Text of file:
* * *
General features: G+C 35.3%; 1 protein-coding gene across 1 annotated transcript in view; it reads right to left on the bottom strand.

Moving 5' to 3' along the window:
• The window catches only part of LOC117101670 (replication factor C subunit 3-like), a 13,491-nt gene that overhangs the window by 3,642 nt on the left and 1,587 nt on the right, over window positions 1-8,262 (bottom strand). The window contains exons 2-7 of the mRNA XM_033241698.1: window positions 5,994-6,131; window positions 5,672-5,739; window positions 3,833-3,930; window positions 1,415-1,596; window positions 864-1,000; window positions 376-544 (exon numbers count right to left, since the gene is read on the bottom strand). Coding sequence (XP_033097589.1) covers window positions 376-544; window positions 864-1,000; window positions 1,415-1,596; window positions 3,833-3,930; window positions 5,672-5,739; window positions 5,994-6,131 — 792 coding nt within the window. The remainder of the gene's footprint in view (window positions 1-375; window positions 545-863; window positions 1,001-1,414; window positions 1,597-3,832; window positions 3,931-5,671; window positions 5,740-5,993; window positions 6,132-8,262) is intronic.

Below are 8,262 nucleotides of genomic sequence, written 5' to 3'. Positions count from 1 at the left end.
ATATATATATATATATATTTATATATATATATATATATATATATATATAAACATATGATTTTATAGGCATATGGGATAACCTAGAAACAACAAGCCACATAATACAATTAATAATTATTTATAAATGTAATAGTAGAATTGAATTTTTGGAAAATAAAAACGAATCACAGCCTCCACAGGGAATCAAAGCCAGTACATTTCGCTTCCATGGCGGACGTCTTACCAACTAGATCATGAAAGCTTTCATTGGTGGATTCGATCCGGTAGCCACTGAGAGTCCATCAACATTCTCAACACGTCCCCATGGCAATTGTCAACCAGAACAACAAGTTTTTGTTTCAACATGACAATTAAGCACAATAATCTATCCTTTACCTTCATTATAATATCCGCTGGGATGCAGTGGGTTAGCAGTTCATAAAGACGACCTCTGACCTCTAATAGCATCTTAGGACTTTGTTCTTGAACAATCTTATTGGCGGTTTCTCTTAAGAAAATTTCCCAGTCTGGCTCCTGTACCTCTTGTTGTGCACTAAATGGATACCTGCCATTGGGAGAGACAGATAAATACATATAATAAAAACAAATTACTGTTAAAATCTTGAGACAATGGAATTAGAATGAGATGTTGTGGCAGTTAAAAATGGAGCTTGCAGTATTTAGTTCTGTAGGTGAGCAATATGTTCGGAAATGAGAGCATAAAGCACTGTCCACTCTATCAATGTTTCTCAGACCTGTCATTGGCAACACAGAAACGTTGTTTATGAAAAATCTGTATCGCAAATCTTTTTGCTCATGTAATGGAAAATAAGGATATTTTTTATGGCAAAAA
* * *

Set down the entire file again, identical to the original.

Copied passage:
General features: G+C 35.3%; 1 protein-coding gene across 1 annotated transcript in view; it reads right to left on the bottom strand.

Moving 5' to 3' along the window:
• The window catches only part of LOC117101670 (replication factor C subunit 3-like), a 13,491-nt gene that overhangs the window by 3,642 nt on the left and 1,587 nt on the right, over window positions 1-8,262 (bottom strand). The window contains exons 2-7 of the mRNA XM_033241698.1: window positions 5,994-6,131; window positions 5,672-5,739; window positions 3,833-3,930; window positions 1,415-1,596; window positions 864-1,000; window positions 376-544 (exon numbers count right to left, since the gene is read on the bottom strand). Coding sequence (XP_033097589.1) covers window positions 376-544; window positions 864-1,000; window positions 1,415-1,596; window positions 3,833-3,930; window positions 5,672-5,739; window positions 5,994-6,131 — 792 coding nt within the window. The remainder of the gene's footprint in view (window positions 1-375; window positions 545-863; window positions 1,001-1,414; window positions 1,597-3,832; window positions 3,931-5,671; window positions 5,740-5,993; window positions 6,132-8,262) is intronic.

Below are 8,262 nucleotides of genomic sequence, written 5' to 3'. Positions count from 1 at the left end.
ATATATATATATATATATTTATATATATATATATATATATATATATATAAACATATGATTTTATAGGCATATGGGATAACCTAGAAACAACAAGCCACATAATACAATTAATAATTATTTATAAATGTAATAGTAGAATTGAATTTTTGGAAAATAAAAACGAATCACAGCCTCCACAGGGAATCAAAGCCAGTACATTTCGCTTCCATGGCGGACGTCTTACCAACTAGATCATGAAAGCTTTCATTGGTGGATTCGATCCGGTAGCCACTGAGAGTCCATCAACATTCTCAACACGTCCCCATGGCAATTGTCAACCAGAACAACAAGTTTTTGTTTCAACATGACAATTAAGCACAATAATCTATCCTTTACCTTCATTATAATATCCGCTGGGATGCAGTGGGTTAGCAGTTCATAAAGACGACCTCTGACCTCTAATAGCATCTTAGGACTTTGTTCTTGAACAATCTTATTGGCGGTTTCTCTTAAGAAAATTTCCCAGTCTGGCTCCTGTACCTCTTGTTGTGCACTAAATGGATACCTGCCATTGGGAGAGACAGATAAATACATATAATAAAAACAAATTACTGTTAAAATCTTGAGACAATGGAATTAGAATGAGATGTTGTGGCAGTTAAAAATGGAGCTTGCAGTATTTAGTTCTGTAGGTGAGCAATATGTTCGGAAATGAGAGCATAAAGCACTGTCCACTCTATCAATGTTTCTCAGACCTGTCATTGGCAACACAGAAACGTTGTTTATGAAAAATCTGTATCGCAAATCTTTTTGCTCATGTAATGGAAAATAAGGATATTTTTTATGGCAAAAA